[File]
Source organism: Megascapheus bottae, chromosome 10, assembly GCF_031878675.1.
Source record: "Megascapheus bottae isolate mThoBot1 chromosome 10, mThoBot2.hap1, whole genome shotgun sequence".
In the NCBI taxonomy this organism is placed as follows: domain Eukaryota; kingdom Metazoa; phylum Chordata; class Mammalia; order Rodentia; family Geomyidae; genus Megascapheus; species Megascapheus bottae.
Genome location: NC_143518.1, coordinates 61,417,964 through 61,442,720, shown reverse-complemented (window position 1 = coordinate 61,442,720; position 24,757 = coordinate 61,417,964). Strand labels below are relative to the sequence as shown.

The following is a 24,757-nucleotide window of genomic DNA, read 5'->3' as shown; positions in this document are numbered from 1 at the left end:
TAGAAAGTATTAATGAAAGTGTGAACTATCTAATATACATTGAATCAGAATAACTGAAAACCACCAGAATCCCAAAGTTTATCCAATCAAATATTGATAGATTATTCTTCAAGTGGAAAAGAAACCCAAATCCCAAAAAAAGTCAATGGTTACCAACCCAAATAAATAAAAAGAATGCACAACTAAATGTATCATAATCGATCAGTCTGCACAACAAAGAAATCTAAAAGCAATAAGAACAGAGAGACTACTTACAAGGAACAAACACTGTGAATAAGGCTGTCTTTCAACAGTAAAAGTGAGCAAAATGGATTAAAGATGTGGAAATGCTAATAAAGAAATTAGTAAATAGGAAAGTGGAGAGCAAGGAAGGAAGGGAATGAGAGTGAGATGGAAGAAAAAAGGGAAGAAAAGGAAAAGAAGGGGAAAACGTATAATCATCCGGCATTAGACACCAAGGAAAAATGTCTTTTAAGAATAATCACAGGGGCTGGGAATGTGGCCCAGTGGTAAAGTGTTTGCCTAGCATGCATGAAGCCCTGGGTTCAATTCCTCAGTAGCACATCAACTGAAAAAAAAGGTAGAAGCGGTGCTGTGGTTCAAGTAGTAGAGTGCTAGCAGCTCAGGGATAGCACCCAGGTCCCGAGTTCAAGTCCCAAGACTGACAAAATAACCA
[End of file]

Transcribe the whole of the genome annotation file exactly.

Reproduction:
Source organism: Megascapheus bottae, chromosome 10, assembly GCF_031878675.1.
Source record: "Megascapheus bottae isolate mThoBot1 chromosome 10, mThoBot2.hap1, whole genome shotgun sequence".
In the NCBI taxonomy this organism is placed as follows: domain Eukaryota; kingdom Metazoa; phylum Chordata; class Mammalia; order Rodentia; family Geomyidae; genus Megascapheus; species Megascapheus bottae.
Genome location: NC_143518.1, coordinates 61,417,964 through 61,442,720, shown reverse-complemented (window position 1 = coordinate 61,442,720; position 24,757 = coordinate 61,417,964). Strand labels below are relative to the sequence as shown.

The following is a 24,757-nucleotide window of genomic DNA, read 5'->3' as shown; positions in this document are numbered from 1 at the left end:
TAGAAAGTATTAATGAAAGTGTGAACTATCTAATATACATTGAATCAGAATAACTGAAAACCACCAGAATCCCAAAGTTTATCCAATCAAATATTGATAGATTATTCTTCAAGTGGAAAAGAAACCCAAATCCCAAAAAAAGTCAATGGTTACCAACCCAAATAAATAAAAAGAATGCACAACTAAATGTATCATAATCGATCAGTCTGCACAACAAAGAAATCTAAAAGCAATAAGAACAGAGAGACTACTTACAAGGAACAAACACTGTGAATAAGGCTGTCTTTCAACAGTAAAAGTGAGCAAAATGGATTAAAGATGTGGAAATGCTAATAAAGAAATTAGTAAATAGGAAAGTGGAGAGCAAGGAAGGAAGGGAATGAGAGTGAGATGGAAGAAAAAAGGGAAGAAAAGGAAAAGAAGGGGAAAACGTATAATCATCCGGCATTAGACACCAAGGAAAAATGTCTTTTAAGAATAATCACAGGGGCTGGGAATGTGGCCCAGTGGTAAAGTGTTTGCCTAGCATGCATGAAGCCCTGGGTTCAATTCCTCAGTAGCACATCAACTGAAAAAAAAGGTAGAAGCGGTGCTGTGGTTCAAGTAGTAGAGTGCTAGCAGCTCAGGGATAGCACCCAGGTCCCGAGTTCAAGTCCCAAGACTGACAAAATAACCA